Next Monday, Sir Nicholas Stern, a former chief economist with the World Bank, will warn that governments need to tackle the global warming problem head-on by cutting emissions or face economic ruin. His findings, according to The Guardian, will turn “economic argument about global warming on its head by insisting that fighting global warming will save industrial nations money.”

The US and Australia have refused to join the Kyoto protocol because it would harm the economy. Prime Minister John Howard told Four Corners recently “we have a lot of reservations about carbon taxes because carbon taxes are going to impose huge costs on the Australian economy.”

But Crikey has put managed to put together a rather long list of CEOs who seem to disagree with the PM. The following business leaders are putting their money where their mouths are and demanding a stronger government response to global warming. They’re also showing how businesses can become more profitable by responding to climate change now.

Michael Hawker, CEO, Insurance Australia Group: Has recognised the risks to insurance industry from global warming and the business opportunities. Recently told CEO Forum Group, “We have a very direct interest in this…we pay claims as a result of environmental events, such as storms, bushfires, and so on, many of which have a direct relationship to global warming. One of the consequences of this is the increasing costs of claims in the market place…We respond to that in two ways: …price the cost of insurance to reflect the increased risk, but the other is to explain to the community the likely costs of environmental warming…” A member of the Australian Business Roundtable on Climate Change, launched in April, which has called for Australia to have its own carbon pricing regime.

David Morgan, CEO Westpac: Westpac has created a green home loan product that distinguishes Westpac from other banks. In June 2003, Westpac adopted the Equator Principles, a voluntary set of guidelines which have been developed for managing social and environmental issues relating to the financing of projects. In a joint CEO statement as part of the Business Roundtable, Morgan stated,  “…Australia can deliver significant reductions at an affordable cost. Furthermore, the longer we delay acting, the more expensive it becomes for business and for the wider Australian economy.”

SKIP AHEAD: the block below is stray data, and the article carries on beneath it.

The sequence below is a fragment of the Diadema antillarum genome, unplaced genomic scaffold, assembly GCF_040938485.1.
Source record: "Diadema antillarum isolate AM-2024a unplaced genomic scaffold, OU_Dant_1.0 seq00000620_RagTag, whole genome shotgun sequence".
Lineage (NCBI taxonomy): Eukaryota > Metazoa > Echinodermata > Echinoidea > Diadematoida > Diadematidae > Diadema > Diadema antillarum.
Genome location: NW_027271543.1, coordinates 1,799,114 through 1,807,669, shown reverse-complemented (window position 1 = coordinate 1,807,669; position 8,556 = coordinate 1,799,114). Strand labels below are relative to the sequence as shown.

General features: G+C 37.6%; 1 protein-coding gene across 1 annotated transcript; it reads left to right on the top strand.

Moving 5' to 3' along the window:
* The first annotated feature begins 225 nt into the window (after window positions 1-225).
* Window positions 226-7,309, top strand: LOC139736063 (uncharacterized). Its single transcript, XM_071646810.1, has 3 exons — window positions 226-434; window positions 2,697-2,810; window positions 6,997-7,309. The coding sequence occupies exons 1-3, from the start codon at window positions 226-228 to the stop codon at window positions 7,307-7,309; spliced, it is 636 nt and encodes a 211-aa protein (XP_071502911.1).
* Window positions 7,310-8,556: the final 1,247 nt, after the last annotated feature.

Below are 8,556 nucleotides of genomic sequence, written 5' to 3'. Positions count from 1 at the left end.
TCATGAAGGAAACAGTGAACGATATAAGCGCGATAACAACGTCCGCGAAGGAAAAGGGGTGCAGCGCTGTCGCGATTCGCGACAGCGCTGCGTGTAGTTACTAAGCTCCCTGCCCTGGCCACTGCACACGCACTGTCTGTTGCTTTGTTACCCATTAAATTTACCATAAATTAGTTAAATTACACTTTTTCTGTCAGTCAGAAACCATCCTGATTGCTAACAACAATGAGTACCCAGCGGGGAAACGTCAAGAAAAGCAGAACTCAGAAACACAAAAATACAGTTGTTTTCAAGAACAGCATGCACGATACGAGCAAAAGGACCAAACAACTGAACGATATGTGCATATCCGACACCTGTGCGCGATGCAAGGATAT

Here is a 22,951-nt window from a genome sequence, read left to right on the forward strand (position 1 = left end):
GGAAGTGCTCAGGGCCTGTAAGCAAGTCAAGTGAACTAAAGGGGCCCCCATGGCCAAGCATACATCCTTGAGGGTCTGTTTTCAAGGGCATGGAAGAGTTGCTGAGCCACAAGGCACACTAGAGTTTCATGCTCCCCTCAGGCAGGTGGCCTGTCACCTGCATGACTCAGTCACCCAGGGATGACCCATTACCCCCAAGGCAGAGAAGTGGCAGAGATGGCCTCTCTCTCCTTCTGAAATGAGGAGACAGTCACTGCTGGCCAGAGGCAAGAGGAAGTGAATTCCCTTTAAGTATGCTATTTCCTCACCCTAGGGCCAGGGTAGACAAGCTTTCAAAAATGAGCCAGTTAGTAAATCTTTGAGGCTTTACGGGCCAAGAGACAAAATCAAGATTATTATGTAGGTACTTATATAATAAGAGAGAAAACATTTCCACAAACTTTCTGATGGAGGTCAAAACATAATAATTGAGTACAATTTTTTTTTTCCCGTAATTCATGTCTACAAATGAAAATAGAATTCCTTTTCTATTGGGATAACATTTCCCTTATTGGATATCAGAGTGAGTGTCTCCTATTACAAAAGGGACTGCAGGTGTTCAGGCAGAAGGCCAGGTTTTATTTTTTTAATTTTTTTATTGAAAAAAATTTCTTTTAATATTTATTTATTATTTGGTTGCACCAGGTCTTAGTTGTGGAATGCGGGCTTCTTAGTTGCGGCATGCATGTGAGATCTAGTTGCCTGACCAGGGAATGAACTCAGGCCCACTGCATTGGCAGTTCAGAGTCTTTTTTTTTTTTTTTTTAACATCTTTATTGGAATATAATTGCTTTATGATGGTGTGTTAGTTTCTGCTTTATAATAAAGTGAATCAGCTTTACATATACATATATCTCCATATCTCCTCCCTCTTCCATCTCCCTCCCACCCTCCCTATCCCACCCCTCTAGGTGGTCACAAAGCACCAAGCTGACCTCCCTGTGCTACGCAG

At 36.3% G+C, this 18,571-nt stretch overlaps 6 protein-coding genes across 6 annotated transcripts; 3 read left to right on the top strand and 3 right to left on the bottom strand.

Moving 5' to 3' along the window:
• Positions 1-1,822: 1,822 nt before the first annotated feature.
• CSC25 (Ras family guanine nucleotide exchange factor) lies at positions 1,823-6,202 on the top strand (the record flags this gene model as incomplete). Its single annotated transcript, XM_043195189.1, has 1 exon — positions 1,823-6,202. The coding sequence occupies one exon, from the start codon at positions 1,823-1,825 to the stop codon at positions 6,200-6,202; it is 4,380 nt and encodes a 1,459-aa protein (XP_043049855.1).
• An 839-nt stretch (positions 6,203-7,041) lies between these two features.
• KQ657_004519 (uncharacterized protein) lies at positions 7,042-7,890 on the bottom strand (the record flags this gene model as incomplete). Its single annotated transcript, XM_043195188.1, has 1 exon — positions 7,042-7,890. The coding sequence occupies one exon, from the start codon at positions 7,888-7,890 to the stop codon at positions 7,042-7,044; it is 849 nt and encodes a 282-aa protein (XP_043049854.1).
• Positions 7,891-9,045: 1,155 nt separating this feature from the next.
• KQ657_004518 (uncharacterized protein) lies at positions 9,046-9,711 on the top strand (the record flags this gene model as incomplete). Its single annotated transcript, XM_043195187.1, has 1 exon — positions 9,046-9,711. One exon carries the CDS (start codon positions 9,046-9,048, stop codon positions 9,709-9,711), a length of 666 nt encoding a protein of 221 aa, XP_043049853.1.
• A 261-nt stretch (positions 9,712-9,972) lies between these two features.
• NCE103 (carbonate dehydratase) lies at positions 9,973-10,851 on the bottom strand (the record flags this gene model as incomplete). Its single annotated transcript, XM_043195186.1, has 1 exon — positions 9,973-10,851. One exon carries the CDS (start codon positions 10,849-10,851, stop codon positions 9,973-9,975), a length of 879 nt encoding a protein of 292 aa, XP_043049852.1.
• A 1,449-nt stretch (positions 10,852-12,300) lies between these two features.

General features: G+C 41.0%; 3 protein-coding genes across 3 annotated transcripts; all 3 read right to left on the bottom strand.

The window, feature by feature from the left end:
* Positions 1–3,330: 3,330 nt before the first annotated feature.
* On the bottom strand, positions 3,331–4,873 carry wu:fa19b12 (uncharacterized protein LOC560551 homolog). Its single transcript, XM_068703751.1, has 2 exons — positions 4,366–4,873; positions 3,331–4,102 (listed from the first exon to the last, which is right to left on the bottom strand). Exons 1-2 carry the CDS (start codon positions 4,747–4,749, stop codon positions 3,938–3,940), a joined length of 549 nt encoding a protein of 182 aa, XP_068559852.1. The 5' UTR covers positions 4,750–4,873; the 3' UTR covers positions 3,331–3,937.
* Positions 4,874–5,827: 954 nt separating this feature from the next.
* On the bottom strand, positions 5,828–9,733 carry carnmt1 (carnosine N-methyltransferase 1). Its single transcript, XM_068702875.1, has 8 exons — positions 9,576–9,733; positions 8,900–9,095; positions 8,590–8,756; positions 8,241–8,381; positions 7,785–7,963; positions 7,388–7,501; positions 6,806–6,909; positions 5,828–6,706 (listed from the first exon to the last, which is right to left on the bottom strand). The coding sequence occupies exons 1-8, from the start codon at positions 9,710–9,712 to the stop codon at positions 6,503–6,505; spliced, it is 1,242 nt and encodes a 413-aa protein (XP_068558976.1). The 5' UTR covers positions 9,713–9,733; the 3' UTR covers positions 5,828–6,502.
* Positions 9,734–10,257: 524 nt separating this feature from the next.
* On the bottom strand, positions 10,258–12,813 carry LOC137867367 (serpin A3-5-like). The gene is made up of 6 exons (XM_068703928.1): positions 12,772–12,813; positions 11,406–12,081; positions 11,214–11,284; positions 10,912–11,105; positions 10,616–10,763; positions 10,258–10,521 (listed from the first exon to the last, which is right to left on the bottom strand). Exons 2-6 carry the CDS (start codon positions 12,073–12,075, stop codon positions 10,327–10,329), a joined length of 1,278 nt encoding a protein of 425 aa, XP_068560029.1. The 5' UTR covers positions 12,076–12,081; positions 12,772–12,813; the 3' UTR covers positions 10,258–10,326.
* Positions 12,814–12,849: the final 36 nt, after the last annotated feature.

Paul Anthony, CEO AGL: Told the Eureka Report, “I think the biggest overhang though is the lack of any coherent policy on carbon trading…what we’re trying to do is build a modern fleet of generating capability that’s a mix of renewable and clean-burn gas-fired generation. So in the back of our mind, we’re assuming that there’s going to be a carbon policy in place, and every single step we take to build out our generation fleet is either clean-burn gas-fired technology or we’re looking at renewable technology.” AGL’s website states, “AGL has a number of green energy products under a program called AGL Green Choice which help reduce greenhouse gas emissions associated with traditional, coal-fired electricity generation.”

Keith Scott, head of Australian and New Zealand operations, Swiss Re: Another member of the Business Roundtable on Climate change, has stated, “The year 2005 set a record in terms of the number of natural catastrophes, and there is no reason why 2006 would be any less a year.” Swiss Re, one of the world’s largest reinsurers, has launched Australia’s first ever natural catastrophe bond as a way of insuring against major disasters. In the joint Business Roundtable CEO address, stated, “Modelling by the Allen Consulting Group revealed the cost of doing nothing (compared with taking early action) would be a cost impact on business after year 2020, slowing GDP to 1.9% through to 2050. But if early action is taken, growth of 2.1% could be sustained through 2050, electricity would be cheaper and jobs created.” Swiss Re website states: “Climate change entails more than just risk. Efforts to abate it and to provide cover against its adverse effects also create new business opportunities.”